Monday, May 23, 2011

Book Club Bits

My neighborhood book club may keep our local winery in business, but we do a pretty good job on the reading front, too.  This fine group of ladies even inspired me to write start a Mother-Daughter Book Club book (too bad, though I started writing eons ago, someone beat me to the finished product).  I have several friends who started mother-daughter book clubs in real life, and I'm itching for the day my daughter is old enough for me (or, preferably, one of her friends' mom) to do the same. 

What about boys, though?  How come they always seem to be left out?  I was standing at the starting line of my daughter's school's 5K this weekend, having an awesome conversation with a neighbor's son about Rick Riordan and 13 Reasons Why, which was our (grown-up) selection this month, but which he read and discussed with great insight.

At any rate, this post is really about my husband, who teaches reading at a middle school.  Because of "specials" (band, etc.), the school has a one-period, no-credit class called CORE.  For next year, the prinicpal decided that CORE should involve a school-wide book club.  My husband is on the planning committe and was asking me for book recommendations with curricular tie-ins.  He was especially interested in multicultural books and books that dealt with issues of social justice (hello, Yankee Girl).   Because students rotate through the class, his school is thinking of buying kindles to increase interest and make it feel "cool" and different.  I'm putting this out there to the whole teaching community and piggybacking on Mary Ann's fabulous Summer Reading post.  What else would you do to make this experience a memorable one for the kids? 

Fostering group reading obviously brings a whole new dimension to a process that is typically thought of as a solitary experience.  As we look at social networking and sites like shelfari, interactive texts like the Amanda Project and yes, good old-fashioned book clubs... reading is more than what happens under the covers with a flashlight after bedtime.

The other night, I lay in bed beside my daughter, each of us reading a book -- hers, Marvin Redpost (thank you, Louis Sachar!) was the first book she ever decided she couldn't put down.  Deeply moved by the parallel experience, I said to her, "I love you so much.  Can you stay this age forever?"  She said, "No.  But I'll love you this much when I'm seventeen.  Maybe more."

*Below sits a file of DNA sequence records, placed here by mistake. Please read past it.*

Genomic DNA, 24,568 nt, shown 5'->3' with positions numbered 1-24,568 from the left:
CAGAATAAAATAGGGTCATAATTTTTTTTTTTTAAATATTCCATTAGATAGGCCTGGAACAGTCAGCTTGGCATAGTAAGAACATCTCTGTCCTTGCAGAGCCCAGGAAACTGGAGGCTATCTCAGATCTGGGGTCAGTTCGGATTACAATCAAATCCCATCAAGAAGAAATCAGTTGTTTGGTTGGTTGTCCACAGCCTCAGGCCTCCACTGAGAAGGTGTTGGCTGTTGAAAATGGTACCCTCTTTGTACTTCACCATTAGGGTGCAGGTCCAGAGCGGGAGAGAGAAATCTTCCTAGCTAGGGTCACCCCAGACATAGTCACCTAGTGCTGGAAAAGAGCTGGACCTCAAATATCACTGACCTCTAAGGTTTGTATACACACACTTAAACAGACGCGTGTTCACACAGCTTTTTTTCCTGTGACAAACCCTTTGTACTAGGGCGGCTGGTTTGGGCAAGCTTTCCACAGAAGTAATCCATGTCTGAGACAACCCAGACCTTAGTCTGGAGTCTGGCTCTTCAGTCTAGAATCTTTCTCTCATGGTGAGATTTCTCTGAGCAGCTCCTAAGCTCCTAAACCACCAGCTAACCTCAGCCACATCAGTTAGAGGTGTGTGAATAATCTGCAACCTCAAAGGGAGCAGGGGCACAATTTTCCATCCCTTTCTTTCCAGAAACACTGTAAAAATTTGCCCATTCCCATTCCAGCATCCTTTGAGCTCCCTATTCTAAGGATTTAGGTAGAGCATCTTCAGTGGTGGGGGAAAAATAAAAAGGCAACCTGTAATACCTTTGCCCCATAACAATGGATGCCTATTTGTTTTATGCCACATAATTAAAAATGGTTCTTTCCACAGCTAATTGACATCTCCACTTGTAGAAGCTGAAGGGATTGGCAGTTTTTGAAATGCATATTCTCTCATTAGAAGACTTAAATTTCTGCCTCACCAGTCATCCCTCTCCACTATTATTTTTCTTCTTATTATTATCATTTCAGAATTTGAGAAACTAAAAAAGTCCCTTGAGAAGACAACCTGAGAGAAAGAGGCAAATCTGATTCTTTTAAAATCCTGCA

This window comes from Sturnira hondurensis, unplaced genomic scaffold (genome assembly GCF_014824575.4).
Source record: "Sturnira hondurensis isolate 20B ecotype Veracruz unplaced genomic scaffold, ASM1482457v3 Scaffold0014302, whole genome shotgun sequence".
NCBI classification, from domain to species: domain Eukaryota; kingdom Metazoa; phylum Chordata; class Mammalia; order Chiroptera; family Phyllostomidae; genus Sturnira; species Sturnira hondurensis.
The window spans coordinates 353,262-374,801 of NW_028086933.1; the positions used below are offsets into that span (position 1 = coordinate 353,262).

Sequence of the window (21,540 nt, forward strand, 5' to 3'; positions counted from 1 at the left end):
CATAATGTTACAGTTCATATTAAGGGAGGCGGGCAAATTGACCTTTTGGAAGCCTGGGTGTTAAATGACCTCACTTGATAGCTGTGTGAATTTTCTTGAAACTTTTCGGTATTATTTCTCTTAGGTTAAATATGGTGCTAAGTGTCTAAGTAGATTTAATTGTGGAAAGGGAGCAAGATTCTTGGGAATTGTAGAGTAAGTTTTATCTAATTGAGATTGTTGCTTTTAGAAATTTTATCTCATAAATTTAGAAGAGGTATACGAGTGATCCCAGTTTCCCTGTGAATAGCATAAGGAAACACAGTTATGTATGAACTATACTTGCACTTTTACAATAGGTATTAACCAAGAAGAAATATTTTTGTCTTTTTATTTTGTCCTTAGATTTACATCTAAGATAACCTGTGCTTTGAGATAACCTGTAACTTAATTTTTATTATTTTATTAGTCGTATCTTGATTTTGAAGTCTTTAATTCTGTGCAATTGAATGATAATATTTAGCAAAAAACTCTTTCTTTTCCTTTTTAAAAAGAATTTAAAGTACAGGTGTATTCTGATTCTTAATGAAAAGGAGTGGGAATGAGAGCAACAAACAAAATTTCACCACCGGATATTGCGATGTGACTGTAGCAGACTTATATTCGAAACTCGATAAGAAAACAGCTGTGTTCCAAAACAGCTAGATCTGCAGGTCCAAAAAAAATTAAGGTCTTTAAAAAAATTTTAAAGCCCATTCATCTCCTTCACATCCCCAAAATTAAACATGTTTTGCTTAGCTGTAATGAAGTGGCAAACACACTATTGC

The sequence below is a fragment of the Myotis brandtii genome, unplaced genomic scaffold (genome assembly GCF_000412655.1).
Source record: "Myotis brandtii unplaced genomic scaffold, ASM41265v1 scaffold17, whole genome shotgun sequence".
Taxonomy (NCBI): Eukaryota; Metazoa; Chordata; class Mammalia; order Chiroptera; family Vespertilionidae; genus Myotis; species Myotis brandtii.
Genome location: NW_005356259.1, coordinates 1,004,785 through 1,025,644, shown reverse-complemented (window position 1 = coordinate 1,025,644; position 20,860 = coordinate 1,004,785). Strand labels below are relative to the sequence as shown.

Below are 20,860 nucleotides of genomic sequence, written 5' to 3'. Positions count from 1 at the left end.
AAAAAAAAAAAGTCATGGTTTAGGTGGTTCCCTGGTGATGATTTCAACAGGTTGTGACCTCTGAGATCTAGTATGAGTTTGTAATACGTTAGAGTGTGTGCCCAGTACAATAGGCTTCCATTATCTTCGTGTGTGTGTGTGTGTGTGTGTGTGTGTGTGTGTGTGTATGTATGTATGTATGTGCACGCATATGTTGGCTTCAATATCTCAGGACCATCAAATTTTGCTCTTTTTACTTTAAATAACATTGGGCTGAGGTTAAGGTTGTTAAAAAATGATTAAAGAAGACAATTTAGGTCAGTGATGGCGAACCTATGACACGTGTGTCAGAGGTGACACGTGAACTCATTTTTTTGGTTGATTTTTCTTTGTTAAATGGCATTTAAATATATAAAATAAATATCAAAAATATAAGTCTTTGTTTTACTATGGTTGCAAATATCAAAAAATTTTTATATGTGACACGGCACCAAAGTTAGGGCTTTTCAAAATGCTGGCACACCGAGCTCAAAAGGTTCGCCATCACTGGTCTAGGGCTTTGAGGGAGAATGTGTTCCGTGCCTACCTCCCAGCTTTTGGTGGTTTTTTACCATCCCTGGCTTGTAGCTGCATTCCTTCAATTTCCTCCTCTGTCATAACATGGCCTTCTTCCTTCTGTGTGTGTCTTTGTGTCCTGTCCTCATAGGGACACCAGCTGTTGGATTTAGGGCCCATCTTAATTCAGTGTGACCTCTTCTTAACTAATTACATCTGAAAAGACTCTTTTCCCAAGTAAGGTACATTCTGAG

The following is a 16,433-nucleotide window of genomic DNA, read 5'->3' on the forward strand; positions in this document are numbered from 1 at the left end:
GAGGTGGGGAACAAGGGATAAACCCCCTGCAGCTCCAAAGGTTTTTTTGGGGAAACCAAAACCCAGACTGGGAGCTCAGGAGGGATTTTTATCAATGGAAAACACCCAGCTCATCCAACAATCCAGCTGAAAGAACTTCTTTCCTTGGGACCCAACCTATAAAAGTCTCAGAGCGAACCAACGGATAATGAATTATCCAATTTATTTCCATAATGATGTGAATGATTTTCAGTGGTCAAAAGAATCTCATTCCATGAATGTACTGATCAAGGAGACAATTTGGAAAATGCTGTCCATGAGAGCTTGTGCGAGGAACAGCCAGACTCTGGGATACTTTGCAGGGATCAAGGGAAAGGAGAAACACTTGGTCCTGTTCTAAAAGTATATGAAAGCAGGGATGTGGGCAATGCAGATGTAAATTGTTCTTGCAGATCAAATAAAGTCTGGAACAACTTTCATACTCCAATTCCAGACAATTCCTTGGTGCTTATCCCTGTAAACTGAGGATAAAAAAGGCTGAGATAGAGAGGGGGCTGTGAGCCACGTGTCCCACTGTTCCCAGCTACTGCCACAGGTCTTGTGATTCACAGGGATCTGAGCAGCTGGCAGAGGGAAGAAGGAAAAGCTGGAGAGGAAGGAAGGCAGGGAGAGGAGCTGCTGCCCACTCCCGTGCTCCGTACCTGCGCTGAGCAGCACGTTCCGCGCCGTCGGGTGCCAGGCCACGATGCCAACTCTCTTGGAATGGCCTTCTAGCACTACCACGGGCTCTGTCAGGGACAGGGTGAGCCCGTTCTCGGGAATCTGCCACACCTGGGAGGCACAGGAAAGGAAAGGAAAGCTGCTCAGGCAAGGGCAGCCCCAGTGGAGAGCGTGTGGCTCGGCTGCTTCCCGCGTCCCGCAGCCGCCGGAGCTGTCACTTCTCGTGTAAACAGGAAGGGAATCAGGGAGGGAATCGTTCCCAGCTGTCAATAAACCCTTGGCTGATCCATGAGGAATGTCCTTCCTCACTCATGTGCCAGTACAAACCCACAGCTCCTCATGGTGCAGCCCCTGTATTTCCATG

Isn't writing for kids the best?


Carmela Martino said...

I hope your daughter stays true to her word, JM. :-) (Seventeen-year-olds can be so fickle.)

Gretchen Woelfle said...

JM: Hold her to that promise at seventeen. In fact, keep reminding her all along the way. When my daughter was ten, she promised that when she became a teenager she wouldn't act "stupid" like her brother. Well, she did. Luckily she and I both survived those teenage years.

Jeanne Marie Grunwell Ford said...

Thanks for the wise words of experience. There's a reason I put this one in writing. :)

Esther Hershenhorn said...

Jeanne Marie: take a look at Rob Buyea's BECAUSE OF MR. TERUPT (Delacorte, '10). I so wished I was teaching fifth grade again so I could share this book as a read-aloud. It is beyond powerful as a story...and offers wonderful examples of voice for any writer. I bring it along to all school visits.

mary ann rodman said...

I second Esther. I just finished MR. TERUPT in the last month, and its one of those books that make me wish I were back in the classroom. Every voice is so different and real that you never have to flip back to see who the character is.

Sabrina said...

If you liked the 13 Reasons Why, then you might like If I Stay by Gayle Forman (I think Carmela recommended it to me!). There is a lot of discussion to be pulled from it.
I love the idea of mother-child bookclubs. I have been waiting and wagering when I might be able to start one with my kids.

Quinn said...

When my son was finishing first grade, I was looking for a way to keep him reading over the summer. Since our neighborhood had an influx of rising 2nd graders (boys and girls) I invited them to start a book club. It was a really neat experience.

We decided to meet once a week, since folks would be on vacation at different times no one would feel like they missed too much with missing a monthly meeting.

The first book I picked out and then when that finished we would mix up our selections with books they read and classic selections. The books could be read on the their own or as a read along. It was great. We posted questions online so parents could know what to ask. One book was a book filled with kids working on clues so we had coded messages delivered to each house. It would have been great to continue it into the school year but the conflicts abound with afterschool activities. It was really a great experiement.

Most book club things are guided to the older kids but having something parent guided and on their level I think really made it fun. I wish there was a way we could have done more. Because I noticed too that most book club things ignored these beginning readers.

Jeanne Marie Grunwell Ford said...

Thanks for the recommendation, Sabrina! It was already on my to-read list, but I've moved it up a few notches.

Quinn, I love the idea of a book club for beginning readers, and especially one that includes boys. Thanks so much for sharing!